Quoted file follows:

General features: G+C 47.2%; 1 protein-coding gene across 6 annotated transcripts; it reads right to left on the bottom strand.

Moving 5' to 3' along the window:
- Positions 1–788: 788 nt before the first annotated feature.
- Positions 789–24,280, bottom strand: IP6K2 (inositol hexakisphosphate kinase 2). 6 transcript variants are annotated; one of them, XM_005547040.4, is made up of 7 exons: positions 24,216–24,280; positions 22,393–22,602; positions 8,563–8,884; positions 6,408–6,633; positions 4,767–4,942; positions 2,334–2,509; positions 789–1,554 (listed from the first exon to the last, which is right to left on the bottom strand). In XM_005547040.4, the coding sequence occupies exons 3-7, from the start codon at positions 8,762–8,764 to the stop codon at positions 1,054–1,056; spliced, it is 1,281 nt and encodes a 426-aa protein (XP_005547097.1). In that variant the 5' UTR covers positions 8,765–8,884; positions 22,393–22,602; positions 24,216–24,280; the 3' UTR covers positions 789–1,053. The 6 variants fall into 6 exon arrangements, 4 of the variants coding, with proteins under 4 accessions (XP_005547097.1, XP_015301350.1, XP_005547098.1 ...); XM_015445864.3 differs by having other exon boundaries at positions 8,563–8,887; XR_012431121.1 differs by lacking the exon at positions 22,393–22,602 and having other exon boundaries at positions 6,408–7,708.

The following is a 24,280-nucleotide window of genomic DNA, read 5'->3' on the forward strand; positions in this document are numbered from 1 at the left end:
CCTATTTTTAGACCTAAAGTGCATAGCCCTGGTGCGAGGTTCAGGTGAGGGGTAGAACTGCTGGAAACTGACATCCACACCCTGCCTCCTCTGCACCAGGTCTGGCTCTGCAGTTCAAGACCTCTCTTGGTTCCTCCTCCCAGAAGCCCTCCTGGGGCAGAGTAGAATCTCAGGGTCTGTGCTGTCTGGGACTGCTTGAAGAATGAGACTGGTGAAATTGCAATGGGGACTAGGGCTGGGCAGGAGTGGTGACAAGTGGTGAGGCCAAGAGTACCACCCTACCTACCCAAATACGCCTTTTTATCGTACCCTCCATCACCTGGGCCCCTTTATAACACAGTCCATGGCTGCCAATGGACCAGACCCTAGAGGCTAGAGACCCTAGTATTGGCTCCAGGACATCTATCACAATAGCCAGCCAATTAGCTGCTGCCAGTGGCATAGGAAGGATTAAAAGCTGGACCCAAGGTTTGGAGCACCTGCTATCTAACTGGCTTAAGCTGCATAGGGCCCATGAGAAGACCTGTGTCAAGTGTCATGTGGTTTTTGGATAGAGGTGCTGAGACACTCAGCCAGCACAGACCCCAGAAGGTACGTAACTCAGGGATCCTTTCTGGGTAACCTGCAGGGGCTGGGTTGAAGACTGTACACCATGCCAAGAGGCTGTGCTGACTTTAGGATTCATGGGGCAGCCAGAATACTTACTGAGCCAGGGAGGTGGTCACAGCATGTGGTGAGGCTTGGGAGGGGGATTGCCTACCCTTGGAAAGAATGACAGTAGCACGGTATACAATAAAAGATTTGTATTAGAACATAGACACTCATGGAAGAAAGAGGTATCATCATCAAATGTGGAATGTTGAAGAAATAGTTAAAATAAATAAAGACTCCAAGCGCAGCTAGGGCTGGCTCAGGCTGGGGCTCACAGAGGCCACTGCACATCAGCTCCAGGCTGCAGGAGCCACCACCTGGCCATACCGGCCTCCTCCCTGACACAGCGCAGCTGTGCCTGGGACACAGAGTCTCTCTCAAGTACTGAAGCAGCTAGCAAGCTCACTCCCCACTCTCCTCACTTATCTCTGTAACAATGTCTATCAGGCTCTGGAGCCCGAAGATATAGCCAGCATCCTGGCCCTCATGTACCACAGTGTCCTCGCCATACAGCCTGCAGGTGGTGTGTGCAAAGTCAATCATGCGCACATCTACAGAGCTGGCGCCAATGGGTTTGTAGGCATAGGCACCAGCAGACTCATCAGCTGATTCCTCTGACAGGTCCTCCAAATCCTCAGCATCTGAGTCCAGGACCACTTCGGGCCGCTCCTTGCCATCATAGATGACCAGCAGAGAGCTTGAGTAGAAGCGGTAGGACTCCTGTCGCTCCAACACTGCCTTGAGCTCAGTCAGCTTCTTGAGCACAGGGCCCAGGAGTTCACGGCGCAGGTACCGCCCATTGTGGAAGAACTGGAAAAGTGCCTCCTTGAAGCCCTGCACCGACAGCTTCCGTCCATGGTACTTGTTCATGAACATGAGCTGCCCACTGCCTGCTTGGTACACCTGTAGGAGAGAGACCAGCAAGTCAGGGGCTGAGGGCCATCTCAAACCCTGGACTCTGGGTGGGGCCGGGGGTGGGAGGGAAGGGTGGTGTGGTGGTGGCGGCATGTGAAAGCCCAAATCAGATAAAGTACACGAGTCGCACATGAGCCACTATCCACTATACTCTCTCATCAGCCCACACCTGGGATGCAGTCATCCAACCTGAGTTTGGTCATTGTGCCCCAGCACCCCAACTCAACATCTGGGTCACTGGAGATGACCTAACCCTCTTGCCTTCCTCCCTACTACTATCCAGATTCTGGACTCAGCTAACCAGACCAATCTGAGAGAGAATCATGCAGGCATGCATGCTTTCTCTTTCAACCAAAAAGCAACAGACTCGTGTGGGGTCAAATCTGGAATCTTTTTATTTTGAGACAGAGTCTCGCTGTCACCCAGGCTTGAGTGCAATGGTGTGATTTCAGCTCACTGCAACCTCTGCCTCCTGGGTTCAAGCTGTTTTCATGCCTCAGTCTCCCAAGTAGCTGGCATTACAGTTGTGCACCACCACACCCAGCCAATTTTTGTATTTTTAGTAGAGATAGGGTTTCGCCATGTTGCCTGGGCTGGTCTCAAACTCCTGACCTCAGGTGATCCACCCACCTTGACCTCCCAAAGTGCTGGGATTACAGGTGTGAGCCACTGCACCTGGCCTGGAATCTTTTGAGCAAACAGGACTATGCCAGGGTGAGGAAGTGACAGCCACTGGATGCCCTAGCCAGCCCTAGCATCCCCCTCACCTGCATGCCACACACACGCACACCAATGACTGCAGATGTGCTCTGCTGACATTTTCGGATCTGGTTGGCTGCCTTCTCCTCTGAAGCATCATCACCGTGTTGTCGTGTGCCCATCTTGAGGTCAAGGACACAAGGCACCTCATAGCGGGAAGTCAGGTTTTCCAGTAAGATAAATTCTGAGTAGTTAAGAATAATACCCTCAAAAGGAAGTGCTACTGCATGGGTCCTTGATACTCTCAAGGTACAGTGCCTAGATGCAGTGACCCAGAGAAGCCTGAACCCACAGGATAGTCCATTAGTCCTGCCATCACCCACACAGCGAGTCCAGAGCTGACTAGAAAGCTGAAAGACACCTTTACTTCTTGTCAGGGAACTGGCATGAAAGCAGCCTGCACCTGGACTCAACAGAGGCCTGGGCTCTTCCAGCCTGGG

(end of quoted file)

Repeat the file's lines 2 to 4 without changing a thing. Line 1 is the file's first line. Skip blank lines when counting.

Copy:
Moving 5' to 3' along the window:
- Positions 1–788: 788 nt before the first annotated feature.
- Positions 789–24,280, bottom strand: IP6K2 (inositol hexakisphosphate kinase 2). 6 transcript variants are annotated; one of them, XM_005547040.4, is made up of 7 exons: positions 24,216–24,280; positions 22,393–22,602; positions 8,563–8,884; positions 6,408–6,633; positions 4,767–4,942; positions 2,334–2,509; positions 789–1,554 (listed from the first exon to the last, which is right to left on the bottom strand). In XM_005547040.4, the coding sequence occupies exons 3-7, from the start codon at positions 8,762–8,764 to the stop codon at positions 1,054–1,056; spliced, it is 1,281 nt and encodes a 426-aa protein (XP_005547097.1). In that variant the 5' UTR covers positions 8,765–8,884; positions 22,393–22,602; positions 24,216–24,280; the 3' UTR covers positions 789–1,053. The 6 variants fall into 6 exon arrangements, 4 of the variants coding, with proteins under 4 accessions (XP_005547097.1, XP_015301350.1, XP_005547098.1 ...); XM_015445864.3 differs by having other exon boundaries at positions 8,563–8,887; XR_012431121.1 differs by lacking the exon at positions 22,393–22,602 and having other exon boundaries at positions 6,408–7,708.